July 28 (UPI) -- Astronomers have for the first time observed a conveyor belt-like streamer from a dense molecular cloud fueling the growth of a young binary star system, according to a new study.
New stars typically form from dense pockets of gas and dust inside big, fluffy molecular clouds. These pockets are called envelopes.
As they pull in surrounding material, they begin to swirl and flatten, forming a disk. Protostars develop as more and more material flows toward the center of the swirling disk.
Astrophysicists in France and Germany were able to observe this refueling process for the first time, according to a study published this week in the journal Nature Astronomy, which details imaging a streamer connecting the outer regions of an envelop with the inner star-forming disk.
The analysis showed the movement of gas and dust along this conveyor belt is primarily dictated by the gravitational pull of the disk's center.
Scientists spotted the streamer-supplied protostellar disk inside the Perseus Molecular Cloud, located roughly 1,000 light-years from Earth. The newly discovered protostellar disk is home to two protostars.
Previous investigations of protostellar disks have mostly zoomed-in to focus exclusively on the disk itself, but the new study allowed researchers to investigate the links between protostellar disks and the broader molecular cloud structures.
"Numerical simulations of disk formation usually focus on single protostar systems," lead study author Jaime Pineda,said in a news release.
"Our observations take the idea one step further, by studying a streamer of chemically fresh material from large distances down to scales where we expect a disk to form around a close pair of young protostars," said Pineda, a researcher at the German Max Planck Institute for Extraterrestrial Physics.
Scientists were able to track the movement and speed of molecules moving from the outer regions of the envelop to the disk-forming region, a distance spanning approximately 10,500 astronomical units. One astronomical unit is roughly the distance from the Earth to the sun.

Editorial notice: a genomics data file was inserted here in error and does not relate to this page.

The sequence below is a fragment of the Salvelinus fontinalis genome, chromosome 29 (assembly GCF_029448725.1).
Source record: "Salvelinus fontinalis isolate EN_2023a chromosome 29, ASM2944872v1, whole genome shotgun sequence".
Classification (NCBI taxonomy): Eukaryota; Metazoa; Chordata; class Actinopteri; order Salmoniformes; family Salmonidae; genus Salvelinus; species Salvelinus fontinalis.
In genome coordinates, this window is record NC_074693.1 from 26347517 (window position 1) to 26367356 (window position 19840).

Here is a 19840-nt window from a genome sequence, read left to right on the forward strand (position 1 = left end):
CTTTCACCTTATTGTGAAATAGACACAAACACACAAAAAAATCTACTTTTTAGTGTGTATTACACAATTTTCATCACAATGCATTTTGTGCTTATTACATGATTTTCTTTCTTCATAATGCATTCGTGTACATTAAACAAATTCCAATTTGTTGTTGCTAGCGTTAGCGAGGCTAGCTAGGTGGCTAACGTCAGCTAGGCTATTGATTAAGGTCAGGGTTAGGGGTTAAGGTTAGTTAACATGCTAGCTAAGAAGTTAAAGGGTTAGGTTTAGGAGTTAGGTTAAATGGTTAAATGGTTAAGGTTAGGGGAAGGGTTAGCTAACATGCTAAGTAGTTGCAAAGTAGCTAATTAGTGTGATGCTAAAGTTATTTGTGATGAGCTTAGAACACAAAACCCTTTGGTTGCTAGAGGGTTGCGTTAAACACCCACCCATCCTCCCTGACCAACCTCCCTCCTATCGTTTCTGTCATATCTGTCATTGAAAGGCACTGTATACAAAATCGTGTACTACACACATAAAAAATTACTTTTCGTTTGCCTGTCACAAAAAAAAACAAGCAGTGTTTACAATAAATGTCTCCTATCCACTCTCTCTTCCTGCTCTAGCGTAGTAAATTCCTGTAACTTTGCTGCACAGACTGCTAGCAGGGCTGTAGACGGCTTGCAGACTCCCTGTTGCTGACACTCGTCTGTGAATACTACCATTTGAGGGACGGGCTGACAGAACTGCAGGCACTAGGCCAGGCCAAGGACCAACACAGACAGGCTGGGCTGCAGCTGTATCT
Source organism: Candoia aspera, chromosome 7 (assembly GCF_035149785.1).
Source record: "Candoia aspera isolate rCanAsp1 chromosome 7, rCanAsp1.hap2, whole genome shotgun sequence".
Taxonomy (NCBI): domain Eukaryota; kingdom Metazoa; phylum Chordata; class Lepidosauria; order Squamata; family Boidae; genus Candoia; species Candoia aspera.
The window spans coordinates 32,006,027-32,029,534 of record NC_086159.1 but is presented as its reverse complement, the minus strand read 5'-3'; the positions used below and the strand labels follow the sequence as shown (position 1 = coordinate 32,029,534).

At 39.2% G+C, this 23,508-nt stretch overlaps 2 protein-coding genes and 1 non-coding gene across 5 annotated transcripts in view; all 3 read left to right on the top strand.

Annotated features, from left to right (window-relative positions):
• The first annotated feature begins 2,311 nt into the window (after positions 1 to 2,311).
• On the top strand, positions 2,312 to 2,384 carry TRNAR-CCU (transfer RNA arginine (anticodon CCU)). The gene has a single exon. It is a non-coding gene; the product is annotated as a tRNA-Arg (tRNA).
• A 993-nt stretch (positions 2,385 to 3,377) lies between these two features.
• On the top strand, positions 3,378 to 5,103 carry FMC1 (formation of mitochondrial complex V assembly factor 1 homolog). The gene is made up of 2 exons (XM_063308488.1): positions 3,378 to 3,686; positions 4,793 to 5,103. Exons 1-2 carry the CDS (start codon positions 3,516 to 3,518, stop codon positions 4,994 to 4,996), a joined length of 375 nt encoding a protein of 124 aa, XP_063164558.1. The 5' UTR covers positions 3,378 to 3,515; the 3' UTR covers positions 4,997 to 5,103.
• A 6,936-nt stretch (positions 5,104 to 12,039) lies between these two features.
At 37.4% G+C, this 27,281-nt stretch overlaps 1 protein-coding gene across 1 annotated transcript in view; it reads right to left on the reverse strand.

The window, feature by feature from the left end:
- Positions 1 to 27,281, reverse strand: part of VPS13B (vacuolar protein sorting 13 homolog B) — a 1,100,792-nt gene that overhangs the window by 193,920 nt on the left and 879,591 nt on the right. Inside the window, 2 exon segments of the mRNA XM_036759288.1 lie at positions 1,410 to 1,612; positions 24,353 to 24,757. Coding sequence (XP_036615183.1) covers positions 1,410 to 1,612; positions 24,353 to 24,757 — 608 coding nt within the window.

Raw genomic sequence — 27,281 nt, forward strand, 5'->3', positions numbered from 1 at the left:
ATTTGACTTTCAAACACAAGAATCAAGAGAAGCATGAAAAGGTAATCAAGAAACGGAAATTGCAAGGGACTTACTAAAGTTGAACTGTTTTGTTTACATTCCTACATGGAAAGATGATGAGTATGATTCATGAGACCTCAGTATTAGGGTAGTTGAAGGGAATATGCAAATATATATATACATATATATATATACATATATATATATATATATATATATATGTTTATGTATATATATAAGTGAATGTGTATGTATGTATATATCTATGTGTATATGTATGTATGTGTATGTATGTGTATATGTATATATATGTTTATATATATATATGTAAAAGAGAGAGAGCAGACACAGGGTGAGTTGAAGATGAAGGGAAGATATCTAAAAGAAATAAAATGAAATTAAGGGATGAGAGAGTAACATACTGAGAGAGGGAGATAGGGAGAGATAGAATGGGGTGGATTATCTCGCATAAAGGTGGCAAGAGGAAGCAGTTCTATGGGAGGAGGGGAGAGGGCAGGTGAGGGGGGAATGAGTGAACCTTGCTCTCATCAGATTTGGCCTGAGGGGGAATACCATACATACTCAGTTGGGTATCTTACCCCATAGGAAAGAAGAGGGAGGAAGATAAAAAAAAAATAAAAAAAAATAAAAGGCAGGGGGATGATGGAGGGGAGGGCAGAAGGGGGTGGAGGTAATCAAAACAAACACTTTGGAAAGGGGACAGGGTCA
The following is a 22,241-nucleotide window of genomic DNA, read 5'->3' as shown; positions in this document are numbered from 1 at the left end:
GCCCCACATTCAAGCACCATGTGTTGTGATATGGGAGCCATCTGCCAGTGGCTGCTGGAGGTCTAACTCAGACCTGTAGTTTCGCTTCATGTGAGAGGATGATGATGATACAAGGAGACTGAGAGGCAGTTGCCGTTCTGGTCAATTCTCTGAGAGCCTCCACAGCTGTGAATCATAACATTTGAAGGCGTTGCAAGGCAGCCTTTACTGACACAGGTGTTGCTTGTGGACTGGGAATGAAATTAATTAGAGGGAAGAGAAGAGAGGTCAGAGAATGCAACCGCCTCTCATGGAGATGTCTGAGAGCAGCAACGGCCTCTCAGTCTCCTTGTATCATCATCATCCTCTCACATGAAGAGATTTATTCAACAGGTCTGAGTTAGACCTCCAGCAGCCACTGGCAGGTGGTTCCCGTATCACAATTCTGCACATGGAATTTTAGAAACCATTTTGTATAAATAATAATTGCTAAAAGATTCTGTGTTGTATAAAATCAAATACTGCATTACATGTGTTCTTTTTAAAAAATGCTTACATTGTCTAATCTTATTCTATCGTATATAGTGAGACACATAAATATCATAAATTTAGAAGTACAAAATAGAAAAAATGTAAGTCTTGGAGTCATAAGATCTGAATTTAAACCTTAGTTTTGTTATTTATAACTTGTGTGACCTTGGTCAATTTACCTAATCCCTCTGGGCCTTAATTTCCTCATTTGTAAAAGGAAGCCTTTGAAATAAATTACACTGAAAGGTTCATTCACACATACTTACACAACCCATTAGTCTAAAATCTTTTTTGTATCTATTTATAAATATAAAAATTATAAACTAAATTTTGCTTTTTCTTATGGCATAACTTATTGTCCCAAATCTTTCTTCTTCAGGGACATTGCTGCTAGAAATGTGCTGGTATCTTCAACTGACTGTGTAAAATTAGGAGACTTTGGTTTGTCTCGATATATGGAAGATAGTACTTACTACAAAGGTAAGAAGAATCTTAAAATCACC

The movement patterns observed by researchers match those predicted by models that simulate material free-falling from large to small scales.
"It's not that often that theory and observations match up so clearly," said study co-author Dominique Segura-Cox, researcher at MPE. "We were excited to see this confirmation of what the telescope's images were trying to tell us."
Scientists estimated that the streamer supplies as much as one third of the total material inside the protostellar disk, which researchers estimate contains material measuring three solar masses.
"The streamer must indeed bring in chemically fresh material from the outer regions on a relatively short timescale," adds Pineda. "The clear identification of such a large reservoir of fresh material in almost free-fall is remarkable."
The new research suggests the composition of the outer regions of envelopes and the surrounding regions inside the molecular cloud play important roles in dictating the formation of young star systems.
The observations also suggest streamer dynamics influence the chemical composition of protostellar disks.
"The molecule which allowed us to discover the streamer has three carbon atoms, HCCCN, which will then be available to enrich organic chemistry -- on its way toward prebiotic compounds -- during the phase of planet assembly," said study co-author Paola Caselli, director at MPE.